Art is in the Air: March is Jewish Art Month

Whether intentional or not, Oregon is awash in both visual art and performance art with Jewish themes during Jewish Arts Month, an annual educational initiative sponsored by the American Guild of Judaic Art in March.

On the visual arts side, ORA-Northwest Jewish Artists once again has planned a celebration of JAM. Artists will display their work and demonstrate their techniques at the Mittleman Jewish Community Center (6651 SW Capitol Hwy., Portland) throughout the month. Each week a different group of artists will be in the MJCC lobby Sunday through Thursday (10 am-6 pm) and Friday (10 am-2 pm). Art can be purchased through the artist representing ORA during those hours. During the fourth week, Rose Schnitzer Manor residents taking a class taught by ORA member Eddy Shuldman and Carole Glauber will display their poetry and photography. For more information:

While the numerous performances that feature Jewish themes, characters or other content may not have been planned specifically to coincide with JAM, they nonetheless heighten the artistic vibe in the air throughout March.

The Jewish Theatre Collaborative presents the distinctly Jewish tale of “Ministry of Special Cases” (see story page 40).

White Bird dance company presents “New Voices in Israeli Dance” (see story page 42).

In Salem Michael Allen Harrison and international Jewish singer Benny Friedman reunite for a concert (see story page 44).

Jewish characters also take to the stage this month in Triangle Productions’ “Jewtopia,” presented on the heels of its February performances of “Becoming Dr. Ruth.”

Asked about presenting two Jewish-themed shows in a row, Triangle Executive Director/Founder Donald Horn says, “Actually, I don’t see them as Jewish shows, thoughthey are, but more importantly, Dr. Ruth is about a woman who battled so many things, and I look at it as the human condition. ‘Jewtopia’ is about looking for love and friendships. Dr. Ruth became available to me, and I didn’t want to wait an additional year, and ‘Jewtopia’ was already planned for two years.”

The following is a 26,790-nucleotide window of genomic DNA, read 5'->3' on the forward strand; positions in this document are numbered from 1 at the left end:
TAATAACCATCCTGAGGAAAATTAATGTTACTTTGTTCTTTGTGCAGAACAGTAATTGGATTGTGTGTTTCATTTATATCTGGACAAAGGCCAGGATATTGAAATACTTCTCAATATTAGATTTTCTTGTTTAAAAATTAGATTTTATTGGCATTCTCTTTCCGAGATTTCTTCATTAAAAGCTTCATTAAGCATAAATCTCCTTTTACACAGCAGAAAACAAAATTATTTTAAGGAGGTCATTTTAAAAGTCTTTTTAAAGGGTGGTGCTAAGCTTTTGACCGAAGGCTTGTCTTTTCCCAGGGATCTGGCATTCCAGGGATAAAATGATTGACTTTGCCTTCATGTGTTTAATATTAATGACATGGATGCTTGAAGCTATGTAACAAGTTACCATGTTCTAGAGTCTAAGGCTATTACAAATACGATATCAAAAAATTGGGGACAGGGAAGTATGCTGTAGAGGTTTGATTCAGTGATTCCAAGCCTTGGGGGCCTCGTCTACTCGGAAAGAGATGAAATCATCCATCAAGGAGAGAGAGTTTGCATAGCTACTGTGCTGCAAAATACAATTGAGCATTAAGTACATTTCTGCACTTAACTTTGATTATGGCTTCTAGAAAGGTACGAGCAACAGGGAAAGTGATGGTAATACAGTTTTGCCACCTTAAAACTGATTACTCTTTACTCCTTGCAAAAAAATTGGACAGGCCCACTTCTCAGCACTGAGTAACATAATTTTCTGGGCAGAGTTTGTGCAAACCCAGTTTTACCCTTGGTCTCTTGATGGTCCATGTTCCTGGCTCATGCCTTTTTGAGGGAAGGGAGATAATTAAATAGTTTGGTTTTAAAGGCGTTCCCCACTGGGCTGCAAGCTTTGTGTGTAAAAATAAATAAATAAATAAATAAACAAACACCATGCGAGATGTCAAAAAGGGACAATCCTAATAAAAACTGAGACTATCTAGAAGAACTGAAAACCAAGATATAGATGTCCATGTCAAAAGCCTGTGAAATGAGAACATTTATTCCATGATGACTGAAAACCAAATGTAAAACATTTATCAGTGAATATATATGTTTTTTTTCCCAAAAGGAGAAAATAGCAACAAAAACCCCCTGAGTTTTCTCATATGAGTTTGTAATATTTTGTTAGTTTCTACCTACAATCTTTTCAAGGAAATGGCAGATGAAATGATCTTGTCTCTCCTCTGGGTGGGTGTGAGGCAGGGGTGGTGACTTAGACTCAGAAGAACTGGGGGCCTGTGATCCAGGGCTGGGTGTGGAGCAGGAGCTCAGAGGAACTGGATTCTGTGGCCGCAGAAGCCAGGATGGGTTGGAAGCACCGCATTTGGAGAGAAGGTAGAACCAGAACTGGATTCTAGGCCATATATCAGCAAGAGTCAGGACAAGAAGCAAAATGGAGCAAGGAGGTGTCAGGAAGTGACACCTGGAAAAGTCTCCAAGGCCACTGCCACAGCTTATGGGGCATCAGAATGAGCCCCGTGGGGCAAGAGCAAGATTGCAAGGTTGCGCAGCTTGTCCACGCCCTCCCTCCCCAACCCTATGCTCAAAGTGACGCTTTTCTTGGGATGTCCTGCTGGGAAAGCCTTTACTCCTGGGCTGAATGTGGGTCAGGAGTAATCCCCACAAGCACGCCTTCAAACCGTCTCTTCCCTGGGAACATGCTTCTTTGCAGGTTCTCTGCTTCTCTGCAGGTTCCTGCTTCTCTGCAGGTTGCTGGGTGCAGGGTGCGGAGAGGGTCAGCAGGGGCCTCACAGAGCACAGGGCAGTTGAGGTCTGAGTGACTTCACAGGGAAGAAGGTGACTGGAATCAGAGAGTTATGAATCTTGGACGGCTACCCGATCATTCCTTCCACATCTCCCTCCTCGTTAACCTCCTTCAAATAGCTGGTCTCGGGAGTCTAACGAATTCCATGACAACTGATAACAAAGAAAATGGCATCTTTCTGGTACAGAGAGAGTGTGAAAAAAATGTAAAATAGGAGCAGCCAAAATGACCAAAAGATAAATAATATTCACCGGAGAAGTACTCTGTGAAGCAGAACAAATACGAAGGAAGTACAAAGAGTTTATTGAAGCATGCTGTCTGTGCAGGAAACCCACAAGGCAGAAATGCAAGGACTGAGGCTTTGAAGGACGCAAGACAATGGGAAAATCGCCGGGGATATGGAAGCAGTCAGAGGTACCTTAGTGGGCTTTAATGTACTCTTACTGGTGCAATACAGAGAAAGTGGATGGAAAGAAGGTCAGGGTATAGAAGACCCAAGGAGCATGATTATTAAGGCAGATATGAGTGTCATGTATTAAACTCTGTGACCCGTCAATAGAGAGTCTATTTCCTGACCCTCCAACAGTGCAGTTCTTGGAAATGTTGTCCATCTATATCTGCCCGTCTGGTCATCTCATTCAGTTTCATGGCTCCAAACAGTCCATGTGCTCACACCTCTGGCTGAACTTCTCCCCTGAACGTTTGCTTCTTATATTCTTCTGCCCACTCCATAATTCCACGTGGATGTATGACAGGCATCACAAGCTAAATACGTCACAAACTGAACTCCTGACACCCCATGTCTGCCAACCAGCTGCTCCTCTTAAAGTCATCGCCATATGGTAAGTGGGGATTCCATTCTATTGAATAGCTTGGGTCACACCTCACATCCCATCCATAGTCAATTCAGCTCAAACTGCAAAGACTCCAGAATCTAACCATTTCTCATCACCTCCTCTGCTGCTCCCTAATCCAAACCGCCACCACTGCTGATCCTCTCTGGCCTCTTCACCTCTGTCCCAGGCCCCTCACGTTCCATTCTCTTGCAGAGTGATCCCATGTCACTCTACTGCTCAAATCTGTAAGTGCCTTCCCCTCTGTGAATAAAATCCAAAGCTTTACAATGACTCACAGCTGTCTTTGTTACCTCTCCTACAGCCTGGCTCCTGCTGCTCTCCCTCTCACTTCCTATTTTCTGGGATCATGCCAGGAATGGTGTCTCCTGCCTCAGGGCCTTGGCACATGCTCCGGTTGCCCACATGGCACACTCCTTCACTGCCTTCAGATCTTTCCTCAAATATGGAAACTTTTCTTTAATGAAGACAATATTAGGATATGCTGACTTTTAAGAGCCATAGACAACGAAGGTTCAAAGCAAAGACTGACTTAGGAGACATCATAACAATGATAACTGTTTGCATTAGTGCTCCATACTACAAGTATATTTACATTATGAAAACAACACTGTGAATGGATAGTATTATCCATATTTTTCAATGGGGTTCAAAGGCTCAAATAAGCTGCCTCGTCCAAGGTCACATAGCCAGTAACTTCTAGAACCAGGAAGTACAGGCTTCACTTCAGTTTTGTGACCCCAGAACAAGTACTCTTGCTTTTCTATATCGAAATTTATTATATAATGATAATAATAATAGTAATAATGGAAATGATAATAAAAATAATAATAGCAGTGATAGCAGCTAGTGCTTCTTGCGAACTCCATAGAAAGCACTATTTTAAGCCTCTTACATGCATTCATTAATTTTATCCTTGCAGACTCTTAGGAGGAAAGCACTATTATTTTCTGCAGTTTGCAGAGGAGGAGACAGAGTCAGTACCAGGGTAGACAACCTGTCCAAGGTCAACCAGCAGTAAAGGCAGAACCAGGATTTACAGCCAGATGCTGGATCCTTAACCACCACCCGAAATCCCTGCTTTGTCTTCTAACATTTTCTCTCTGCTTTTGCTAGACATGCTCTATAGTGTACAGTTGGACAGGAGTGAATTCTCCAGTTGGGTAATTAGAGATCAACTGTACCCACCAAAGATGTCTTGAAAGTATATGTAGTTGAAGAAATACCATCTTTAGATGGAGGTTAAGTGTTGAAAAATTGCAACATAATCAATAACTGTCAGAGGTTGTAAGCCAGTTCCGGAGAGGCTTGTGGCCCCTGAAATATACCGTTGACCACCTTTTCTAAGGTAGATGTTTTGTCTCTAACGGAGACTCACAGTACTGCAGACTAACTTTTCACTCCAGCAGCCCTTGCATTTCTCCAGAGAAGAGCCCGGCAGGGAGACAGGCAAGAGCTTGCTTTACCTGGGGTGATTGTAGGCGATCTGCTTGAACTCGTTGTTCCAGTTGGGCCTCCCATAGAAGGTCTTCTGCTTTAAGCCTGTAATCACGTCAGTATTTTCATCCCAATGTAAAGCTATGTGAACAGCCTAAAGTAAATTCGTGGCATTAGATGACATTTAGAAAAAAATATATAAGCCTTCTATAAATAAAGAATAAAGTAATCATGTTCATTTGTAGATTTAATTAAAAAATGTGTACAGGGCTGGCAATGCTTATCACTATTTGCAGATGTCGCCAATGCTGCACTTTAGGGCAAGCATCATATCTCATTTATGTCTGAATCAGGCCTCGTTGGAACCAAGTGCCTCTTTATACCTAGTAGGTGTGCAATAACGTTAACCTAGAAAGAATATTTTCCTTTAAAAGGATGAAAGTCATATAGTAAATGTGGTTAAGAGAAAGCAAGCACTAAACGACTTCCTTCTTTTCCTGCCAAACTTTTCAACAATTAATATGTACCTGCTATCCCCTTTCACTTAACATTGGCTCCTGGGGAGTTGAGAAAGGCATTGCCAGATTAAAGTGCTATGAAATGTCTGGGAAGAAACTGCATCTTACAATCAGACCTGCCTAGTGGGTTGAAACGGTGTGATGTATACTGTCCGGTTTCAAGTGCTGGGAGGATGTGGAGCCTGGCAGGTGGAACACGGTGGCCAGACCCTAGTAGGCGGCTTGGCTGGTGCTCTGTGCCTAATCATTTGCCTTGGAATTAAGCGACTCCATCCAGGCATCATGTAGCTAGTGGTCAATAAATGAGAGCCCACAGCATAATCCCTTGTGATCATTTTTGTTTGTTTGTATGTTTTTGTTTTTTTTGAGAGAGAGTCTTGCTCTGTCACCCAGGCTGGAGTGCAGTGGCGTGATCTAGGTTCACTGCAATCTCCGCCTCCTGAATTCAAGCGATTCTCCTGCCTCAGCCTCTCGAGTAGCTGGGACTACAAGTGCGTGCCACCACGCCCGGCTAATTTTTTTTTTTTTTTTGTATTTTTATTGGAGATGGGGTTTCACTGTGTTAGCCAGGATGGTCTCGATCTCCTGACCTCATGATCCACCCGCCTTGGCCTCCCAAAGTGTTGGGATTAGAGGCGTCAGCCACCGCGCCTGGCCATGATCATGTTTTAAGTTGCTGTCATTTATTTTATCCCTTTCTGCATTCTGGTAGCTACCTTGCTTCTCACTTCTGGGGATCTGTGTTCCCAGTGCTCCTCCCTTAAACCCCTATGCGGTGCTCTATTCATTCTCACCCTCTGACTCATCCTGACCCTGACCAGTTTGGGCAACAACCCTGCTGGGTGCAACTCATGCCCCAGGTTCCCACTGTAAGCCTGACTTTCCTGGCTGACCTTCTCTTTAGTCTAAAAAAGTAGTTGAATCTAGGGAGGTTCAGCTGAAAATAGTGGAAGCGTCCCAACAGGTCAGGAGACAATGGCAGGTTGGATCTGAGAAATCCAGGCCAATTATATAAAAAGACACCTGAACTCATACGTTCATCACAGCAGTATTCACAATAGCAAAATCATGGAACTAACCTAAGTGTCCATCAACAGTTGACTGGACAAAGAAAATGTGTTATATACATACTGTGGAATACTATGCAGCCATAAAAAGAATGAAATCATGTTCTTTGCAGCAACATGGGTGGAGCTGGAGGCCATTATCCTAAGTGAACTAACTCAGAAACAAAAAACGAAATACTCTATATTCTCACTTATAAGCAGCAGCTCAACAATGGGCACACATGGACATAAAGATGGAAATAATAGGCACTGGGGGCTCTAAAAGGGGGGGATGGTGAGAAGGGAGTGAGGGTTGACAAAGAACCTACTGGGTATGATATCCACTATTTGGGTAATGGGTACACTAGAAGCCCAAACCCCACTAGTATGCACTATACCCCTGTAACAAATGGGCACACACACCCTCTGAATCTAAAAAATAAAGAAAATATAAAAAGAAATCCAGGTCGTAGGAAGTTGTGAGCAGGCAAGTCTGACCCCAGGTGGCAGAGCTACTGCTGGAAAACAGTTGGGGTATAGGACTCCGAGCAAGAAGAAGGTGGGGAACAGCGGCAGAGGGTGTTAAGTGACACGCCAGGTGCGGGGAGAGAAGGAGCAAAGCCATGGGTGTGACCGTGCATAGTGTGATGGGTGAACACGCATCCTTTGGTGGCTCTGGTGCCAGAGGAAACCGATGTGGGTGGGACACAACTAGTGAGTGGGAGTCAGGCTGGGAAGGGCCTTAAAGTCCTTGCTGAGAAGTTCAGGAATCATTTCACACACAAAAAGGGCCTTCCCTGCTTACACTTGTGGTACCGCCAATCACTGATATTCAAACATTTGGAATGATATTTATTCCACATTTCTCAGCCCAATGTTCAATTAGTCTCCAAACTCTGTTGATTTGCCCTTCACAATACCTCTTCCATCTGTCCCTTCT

“Jewtopia” tells the story of two 30-year-old single men, Chris O’Connell and Adam Lipschitz. Chris, a gentile, wants to marry a Jewish girl so he’ll never have to make another decision. Adam Lipschitz, a Jew, wants to marry a Jewish girl to please his family, but can’t get a date to save his life. After meeting at a Jewish singles mixer, Adam and Chris form a secret pact. Chris promises that he will help Adam find the Jewish girl of his dreams and show him “Jewtopia,” but only if Adam will help Chris shed his ‘gentileness’ and bring him undercover into the world. Stereotypes collide, cultures clash and chaos ensues.”

“Jewtopia” plays at The Sanctuary (Sandy Plaza, 1785 NE Sandy Blvd., Portland) at 7:30 pm Thursdays, Fridays and Saturdays, March 12-April 4, and
2 pm Sundays, March 22 and 29.

Tickets: 503-239-5919 or

Portland Center Stage also brings Jewish characters to the stage this month in “Other Desert Cities,” the Pulitzer Prize-nominated play by Jon Robin Baitz, a highly regarded Jewish playwright and creator of the hit television series “Brothers and Sisters.”

Though the play centers around the Christmas return of Brooke Wyeth to celebrate with her well-connected, conservative parents in Palm Springs, the play includes strong Jewish characters and content.

Brooke announces that she is about to publish a memoir dredging up a pivotal and tragic event in the family’s history – a wound they don’t want reopened; she draws a line in the desert sand and dares them all to cross it.

“Two of the characters in the play are Jewish – Polly Wyeth, the matriarch of the family, and her sister, Silda Grauman, the aunt who is staying with the family. Polly is married to Lyman, who is not Jewish, and Silda criticizes Polly in the play for not being true to her Jewish roots,” says Portland Center Stage Public Relations Manager Claudie Fisher.

Silda tells her sister  “We’re Jewish girls who lost their accents along the way, but for you that wasn’t enough, you had to become a goy, too. Talk about the real thing? Talk about ‘faking it.’ Honey, this Pucci is a lot more real than your Pat Buckley schtick.”

The play runs through March 22 on the U.S. Bank Main Stage in PCS’s Gerding Theater at the Armory. For a complete schedule visit Regular tickets start at $36. Rush tickets are $20. Tickets can be purchased at or

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